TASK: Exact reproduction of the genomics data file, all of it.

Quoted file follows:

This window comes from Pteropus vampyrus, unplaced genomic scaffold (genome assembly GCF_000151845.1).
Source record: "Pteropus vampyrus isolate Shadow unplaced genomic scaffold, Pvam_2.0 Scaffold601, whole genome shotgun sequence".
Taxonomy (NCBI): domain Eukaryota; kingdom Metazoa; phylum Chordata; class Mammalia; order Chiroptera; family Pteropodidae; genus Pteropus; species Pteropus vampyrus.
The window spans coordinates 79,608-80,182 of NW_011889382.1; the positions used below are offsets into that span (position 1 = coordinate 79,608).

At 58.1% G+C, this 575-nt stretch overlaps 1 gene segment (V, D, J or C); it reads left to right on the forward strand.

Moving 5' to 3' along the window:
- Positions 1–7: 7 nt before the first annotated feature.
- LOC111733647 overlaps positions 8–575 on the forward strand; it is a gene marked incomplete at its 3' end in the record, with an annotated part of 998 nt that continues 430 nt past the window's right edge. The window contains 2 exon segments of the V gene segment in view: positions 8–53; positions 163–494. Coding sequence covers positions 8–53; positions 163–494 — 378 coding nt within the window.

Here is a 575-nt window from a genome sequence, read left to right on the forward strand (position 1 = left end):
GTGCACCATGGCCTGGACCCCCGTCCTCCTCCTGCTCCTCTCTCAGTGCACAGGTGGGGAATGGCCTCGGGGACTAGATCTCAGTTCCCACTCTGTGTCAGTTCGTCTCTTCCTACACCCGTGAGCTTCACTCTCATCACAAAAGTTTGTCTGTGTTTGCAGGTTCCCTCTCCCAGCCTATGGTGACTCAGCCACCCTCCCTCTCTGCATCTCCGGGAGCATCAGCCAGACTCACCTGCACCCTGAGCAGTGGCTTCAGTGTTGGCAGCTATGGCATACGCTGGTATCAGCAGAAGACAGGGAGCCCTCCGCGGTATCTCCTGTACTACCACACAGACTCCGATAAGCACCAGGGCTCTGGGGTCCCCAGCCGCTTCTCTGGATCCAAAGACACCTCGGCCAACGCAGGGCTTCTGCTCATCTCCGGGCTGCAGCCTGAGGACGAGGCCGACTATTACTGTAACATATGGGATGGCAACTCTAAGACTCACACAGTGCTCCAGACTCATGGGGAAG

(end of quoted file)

This window comes from Pteropus vampyrus, unplaced genomic scaffold (genome assembly GCF_000151845.1).
Source record: "Pteropus vampyrus isolate Shadow unplaced genomic scaffold, Pvam_2.0 Scaffold601, whole genome shotgun sequence".
Taxonomy (NCBI): domain Eukaryota; kingdom Metazoa; phylum Chordata; class Mammalia; order Chiroptera; family Pteropodidae; genus Pteropus; species Pteropus vampyrus.
The window spans coordinates 79,608-80,182 of NW_011889382.1; the positions used below are offsets into that span (position 1 = coordinate 79,608).

At 58.1% G+C, this 575-nt stretch overlaps 1 gene segment (V, D, J or C); it reads left to right on the forward strand.

Moving 5' to 3' along the window:
- Positions 1–7: 7 nt before the first annotated feature.
- LOC111733647 overlaps positions 8–575 on the forward strand; it is a gene marked incomplete at its 3' end in the record, with an annotated part of 998 nt that continues 430 nt past the window's right edge. The window contains 2 exon segments of the V gene segment in view: positions 8–53; positions 163–494. Coding sequence covers positions 8–53; positions 163–494 — 378 coding nt within the window.

Here is a 575-nt window from a genome sequence, read left to right on the forward strand (position 1 = left end):
GTGCACCATGGCCTGGACCCCCGTCCTCCTCCTGCTCCTCTCTCAGTGCACAGGTGGGGAATGGCCTCGGGGACTAGATCTCAGTTCCCACTCTGTGTCAGTTCGTCTCTTCCTACACCCGTGAGCTTCACTCTCATCACAAAAGTTTGTCTGTGTTTGCAGGTTCCCTCTCCCAGCCTATGGTGACTCAGCCACCCTCCCTCTCTGCATCTCCGGGAGCATCAGCCAGACTCACCTGCACCCTGAGCAGTGGCTTCAGTGTTGGCAGCTATGGCATACGCTGGTATCAGCAGAAGACAGGGAGCCCTCCGCGGTATCTCCTGTACTACCACACAGACTCCGATAAGCACCAGGGCTCTGGGGTCCCCAGCCGCTTCTCTGGATCCAAAGACACCTCGGCCAACGCAGGGCTTCTGCTCATCTCCGGGCTGCAGCCTGAGGACGAGGCCGACTATTACTGTAACATATGGGATGGCAACTCTAAGACTCACACAGTGCTCCAGACTCATGGGGAAG